She said the difference between a companion dog and a therapy dog is that a therapy dog goes through training that ends with passing a standardized test. “If your dog is your best friend and you work from home and the dog goes with you wherever you go, then that’s a companion dog,” Sacks said. “The other 25 percent are typical family dogs,” she said.
It takes a certain character of dog for it to be adopted as a family dog, Sacks said. “I, sometimes, have dogs that don’t really care” if they receive limited amounts of attention from their owners. One example of just such a dog is a small white poodle-mix she calls “Sid.” She points out, “Sid has been sleeping all day on this bed. So, if there’s someone that works eight hours a day (and isn’t home) that would be fine. It wouldn’t make a difference to Sid.” She added, “I really work individually with each dog and I talk to the new owners” to see if it’s the right fit.
One of the things she covers with prospective owners is a single-page adoption contract. Sacks requires that it be reviewed and completed as another part of the process. She said she spends about 15 minutes discussing with the adoptive owner each item on the agreement. That adds up to hours of discussion.
The first and second lines of the contract make clear her expectation of that new owner.
They read, “I understand that adopting an animal is like adopting a child. I promise to love and care for this animal as I would for a human child.”
The adoption agreement, coupled with a non-refundable fee that can be $350 or more, helps Sacks identify committed, prospective owners. The fee also helps cover the shelter fee and costs she incurs for dog food, training and other expenses.
“I have people come here and think they’re making a purchase. They think they are shopping. But it should be (viewed) the same as if you’re adopting a child.” Sacks added, “A lot of people don’t want the adoption fee or they don’t want the responsibility and they go away.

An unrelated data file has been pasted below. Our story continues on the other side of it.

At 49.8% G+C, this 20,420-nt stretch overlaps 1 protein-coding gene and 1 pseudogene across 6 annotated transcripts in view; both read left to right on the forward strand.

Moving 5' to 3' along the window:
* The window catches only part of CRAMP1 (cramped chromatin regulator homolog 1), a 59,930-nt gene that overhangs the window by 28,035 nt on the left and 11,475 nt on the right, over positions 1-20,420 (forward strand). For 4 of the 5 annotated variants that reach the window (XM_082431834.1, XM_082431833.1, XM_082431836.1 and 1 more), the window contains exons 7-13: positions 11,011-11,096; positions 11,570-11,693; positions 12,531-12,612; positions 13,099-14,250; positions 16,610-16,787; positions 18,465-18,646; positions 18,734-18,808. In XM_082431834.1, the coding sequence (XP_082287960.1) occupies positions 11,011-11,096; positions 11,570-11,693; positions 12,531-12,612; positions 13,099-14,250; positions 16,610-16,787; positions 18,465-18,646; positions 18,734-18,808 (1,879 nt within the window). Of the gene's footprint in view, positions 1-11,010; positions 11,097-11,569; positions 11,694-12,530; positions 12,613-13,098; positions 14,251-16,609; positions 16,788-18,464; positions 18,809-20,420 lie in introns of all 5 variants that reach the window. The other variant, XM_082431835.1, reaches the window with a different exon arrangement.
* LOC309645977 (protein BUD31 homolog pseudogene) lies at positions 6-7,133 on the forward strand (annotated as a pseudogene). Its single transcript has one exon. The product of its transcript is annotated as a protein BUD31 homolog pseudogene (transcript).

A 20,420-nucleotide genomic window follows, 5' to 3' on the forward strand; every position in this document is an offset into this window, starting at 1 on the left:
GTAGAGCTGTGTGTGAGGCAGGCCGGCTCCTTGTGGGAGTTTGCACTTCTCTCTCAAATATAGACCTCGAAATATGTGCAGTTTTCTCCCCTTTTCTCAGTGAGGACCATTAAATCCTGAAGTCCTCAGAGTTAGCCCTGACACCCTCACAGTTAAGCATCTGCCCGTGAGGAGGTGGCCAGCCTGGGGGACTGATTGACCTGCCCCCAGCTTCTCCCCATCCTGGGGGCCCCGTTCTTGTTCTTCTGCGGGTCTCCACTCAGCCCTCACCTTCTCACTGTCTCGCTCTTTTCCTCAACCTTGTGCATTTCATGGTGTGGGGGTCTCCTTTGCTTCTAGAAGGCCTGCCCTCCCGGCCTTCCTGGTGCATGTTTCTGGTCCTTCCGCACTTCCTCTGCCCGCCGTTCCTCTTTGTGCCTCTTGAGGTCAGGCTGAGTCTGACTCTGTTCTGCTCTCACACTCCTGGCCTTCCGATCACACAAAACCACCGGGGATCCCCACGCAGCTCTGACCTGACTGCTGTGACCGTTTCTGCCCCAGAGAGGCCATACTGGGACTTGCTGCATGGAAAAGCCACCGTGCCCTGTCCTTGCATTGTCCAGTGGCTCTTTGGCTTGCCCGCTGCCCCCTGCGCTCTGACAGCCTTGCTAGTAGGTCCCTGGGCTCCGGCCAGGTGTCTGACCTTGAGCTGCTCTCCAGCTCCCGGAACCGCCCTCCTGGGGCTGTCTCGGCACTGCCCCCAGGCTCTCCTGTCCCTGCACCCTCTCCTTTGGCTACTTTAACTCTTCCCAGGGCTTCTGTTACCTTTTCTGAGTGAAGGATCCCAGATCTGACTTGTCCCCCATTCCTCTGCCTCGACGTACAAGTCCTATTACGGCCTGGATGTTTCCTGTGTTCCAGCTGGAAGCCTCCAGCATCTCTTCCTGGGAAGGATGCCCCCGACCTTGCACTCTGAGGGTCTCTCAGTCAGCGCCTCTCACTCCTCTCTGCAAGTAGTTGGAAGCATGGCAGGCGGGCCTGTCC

“I’m not an adoption agency where we take them in and give them out (with no care or special training). The thing that I need is I need people to know what I do, so that people know they can adopt from me. Hopefully (this article), will help people know what I do, so they’ll adopt the dogs and I can go and get more” from the shelter.
Prior to Sacks taking the dogs from the shelter, all are spayed or neutered and micro-chipped, Septon said. Because microchips include owner information, once Sacks selects an adoptive owner for a “dream dog,” that person’s information is then registered with that dog’s microchip, as part of the requirements of Sacks’ adoption contract.
In addition to Sid, the white poodle mix, other dogs currently available for adoption include a handful of five-week old puppies and their Dachshund/Spaniel mother. For more information, visit www.shelterdogstodreamdogs.com, or e-mail Sacks at email@example.com.
As for giving a pet as a present, for Christmas or any other time of the year, Septon suggests caution as there’s a reason her shelter never experiences a slow time of year. “Before families bring in a furry member of the family, they need to evaluate their home and lifestyle to see if they can give that new pet a lifetime commitment.”